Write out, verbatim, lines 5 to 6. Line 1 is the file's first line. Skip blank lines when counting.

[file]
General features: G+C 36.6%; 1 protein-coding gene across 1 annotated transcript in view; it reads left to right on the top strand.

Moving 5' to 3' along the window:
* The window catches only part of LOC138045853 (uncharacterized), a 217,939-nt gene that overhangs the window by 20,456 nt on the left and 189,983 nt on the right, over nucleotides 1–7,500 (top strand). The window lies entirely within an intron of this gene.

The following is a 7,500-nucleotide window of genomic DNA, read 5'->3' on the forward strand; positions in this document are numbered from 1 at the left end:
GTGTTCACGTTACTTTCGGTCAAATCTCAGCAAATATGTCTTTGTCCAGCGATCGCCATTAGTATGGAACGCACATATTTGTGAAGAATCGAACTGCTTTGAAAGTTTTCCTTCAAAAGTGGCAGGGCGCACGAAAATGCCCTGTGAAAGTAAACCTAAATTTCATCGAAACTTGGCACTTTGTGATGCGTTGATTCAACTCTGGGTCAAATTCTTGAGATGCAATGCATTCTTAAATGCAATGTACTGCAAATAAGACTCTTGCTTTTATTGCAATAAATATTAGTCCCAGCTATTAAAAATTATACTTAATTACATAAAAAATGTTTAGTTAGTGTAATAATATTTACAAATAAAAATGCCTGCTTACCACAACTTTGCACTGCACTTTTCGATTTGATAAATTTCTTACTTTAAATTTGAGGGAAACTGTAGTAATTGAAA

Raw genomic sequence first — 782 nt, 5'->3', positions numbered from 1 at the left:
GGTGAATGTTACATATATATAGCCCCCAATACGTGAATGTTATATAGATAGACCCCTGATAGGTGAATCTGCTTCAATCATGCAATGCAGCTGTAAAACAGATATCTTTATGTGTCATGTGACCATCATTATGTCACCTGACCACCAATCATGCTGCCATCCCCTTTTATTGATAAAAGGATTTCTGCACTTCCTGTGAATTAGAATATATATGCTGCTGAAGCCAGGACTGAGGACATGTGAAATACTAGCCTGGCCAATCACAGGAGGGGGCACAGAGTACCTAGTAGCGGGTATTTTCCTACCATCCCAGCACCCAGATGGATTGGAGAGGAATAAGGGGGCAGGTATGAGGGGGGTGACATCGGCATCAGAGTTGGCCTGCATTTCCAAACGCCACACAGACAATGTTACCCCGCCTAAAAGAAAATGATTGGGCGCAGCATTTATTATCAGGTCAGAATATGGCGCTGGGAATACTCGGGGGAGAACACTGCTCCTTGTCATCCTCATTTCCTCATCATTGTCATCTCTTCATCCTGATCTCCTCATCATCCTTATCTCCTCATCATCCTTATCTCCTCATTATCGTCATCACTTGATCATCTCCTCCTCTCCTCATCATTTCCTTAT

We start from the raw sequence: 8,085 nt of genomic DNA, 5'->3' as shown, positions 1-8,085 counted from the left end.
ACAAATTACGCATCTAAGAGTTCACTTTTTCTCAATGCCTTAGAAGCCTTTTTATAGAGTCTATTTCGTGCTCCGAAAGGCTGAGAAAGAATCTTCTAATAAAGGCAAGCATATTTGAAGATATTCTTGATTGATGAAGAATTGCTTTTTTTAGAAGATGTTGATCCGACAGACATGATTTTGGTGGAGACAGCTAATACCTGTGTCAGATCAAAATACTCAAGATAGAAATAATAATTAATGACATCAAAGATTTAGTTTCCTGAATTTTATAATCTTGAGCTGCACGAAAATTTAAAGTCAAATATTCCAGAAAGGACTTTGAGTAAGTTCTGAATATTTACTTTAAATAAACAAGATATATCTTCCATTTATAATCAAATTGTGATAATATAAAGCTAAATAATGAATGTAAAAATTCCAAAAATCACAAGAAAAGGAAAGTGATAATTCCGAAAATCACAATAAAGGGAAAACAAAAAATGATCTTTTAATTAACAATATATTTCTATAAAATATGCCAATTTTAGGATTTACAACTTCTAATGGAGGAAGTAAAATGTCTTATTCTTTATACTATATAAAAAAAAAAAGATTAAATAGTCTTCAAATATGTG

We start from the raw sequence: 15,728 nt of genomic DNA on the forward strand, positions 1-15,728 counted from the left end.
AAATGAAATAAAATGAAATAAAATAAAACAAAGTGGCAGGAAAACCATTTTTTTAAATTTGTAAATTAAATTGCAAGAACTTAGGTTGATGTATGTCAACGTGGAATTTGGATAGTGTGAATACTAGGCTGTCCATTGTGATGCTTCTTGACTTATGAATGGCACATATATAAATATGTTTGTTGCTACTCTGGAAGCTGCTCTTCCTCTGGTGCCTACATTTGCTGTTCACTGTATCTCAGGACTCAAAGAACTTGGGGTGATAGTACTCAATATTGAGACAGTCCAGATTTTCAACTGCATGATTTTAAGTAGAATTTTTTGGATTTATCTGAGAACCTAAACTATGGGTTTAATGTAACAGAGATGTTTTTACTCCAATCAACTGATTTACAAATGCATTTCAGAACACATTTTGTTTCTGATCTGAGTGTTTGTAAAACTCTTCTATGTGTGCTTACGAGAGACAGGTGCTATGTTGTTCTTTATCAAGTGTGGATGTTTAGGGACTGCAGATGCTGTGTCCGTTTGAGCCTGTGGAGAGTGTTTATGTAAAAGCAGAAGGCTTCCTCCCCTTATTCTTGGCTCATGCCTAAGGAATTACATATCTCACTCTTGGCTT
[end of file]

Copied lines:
GTGTTCACGTTACTTTCGGTCAAATCTCAGCAAATATGTCTTTGTCCAGCGATCGCCATTAGTATGGAACGCACATATTTGTGAAGAATCGAACTGCTTTGAAAGTTTTCCTTCAAAAGTGGCAGGGCGCACGAAAATGCCCTGTGAAAGTAAACCTAAATTTCATCGAAACTTGGCACTTTGTGATGCGTTGATTCAACTCTGGGTCAAATTCTTGAGATGCAATGCATTCTTAAATGCAATGTACTGCAAATAAGACTCTTGCTTTTATTGCAATAAATATTAGTCCCAGCTATTAAAAATTATACTTAATTACATAAAAAATGTTTAGTTAGTGTAATAATATTTACAAATAAAAATGCCTGCTTACCACAACTTTGCACTGCACTTTTCGATTTGATAAATTTCTTACTTTAAATTTGAGGGAAACTGTAGTAATTGAAA

Raw genomic sequence first — 782 nt, 5'->3', positions numbered from 1 at the left: